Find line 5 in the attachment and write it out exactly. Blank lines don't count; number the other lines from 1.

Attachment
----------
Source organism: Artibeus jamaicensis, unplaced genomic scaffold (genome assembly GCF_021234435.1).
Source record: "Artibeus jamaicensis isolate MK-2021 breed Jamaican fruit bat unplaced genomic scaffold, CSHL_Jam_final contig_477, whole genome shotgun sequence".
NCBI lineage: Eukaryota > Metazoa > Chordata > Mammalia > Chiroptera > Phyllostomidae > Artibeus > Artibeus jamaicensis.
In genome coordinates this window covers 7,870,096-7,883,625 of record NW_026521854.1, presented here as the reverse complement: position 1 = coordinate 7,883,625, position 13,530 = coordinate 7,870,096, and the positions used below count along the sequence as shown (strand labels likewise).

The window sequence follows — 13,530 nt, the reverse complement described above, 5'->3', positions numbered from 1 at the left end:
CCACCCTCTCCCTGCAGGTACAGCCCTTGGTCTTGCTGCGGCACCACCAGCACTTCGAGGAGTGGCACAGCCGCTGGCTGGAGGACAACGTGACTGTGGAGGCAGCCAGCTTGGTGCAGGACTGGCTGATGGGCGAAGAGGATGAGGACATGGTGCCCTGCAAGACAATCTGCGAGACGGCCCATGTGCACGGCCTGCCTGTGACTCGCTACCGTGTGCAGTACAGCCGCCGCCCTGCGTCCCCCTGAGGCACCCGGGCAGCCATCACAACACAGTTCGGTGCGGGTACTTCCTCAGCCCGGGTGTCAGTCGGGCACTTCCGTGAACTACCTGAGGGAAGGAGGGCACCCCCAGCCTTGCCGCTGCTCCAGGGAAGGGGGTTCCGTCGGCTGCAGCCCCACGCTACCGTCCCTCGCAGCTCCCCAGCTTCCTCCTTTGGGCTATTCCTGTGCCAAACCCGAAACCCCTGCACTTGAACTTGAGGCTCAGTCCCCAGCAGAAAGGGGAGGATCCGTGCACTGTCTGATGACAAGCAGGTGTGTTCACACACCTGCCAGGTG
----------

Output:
The window sequence follows — 13,530 nt, the reverse complement described above, 5'->3', positions numbered from 1 at the left end: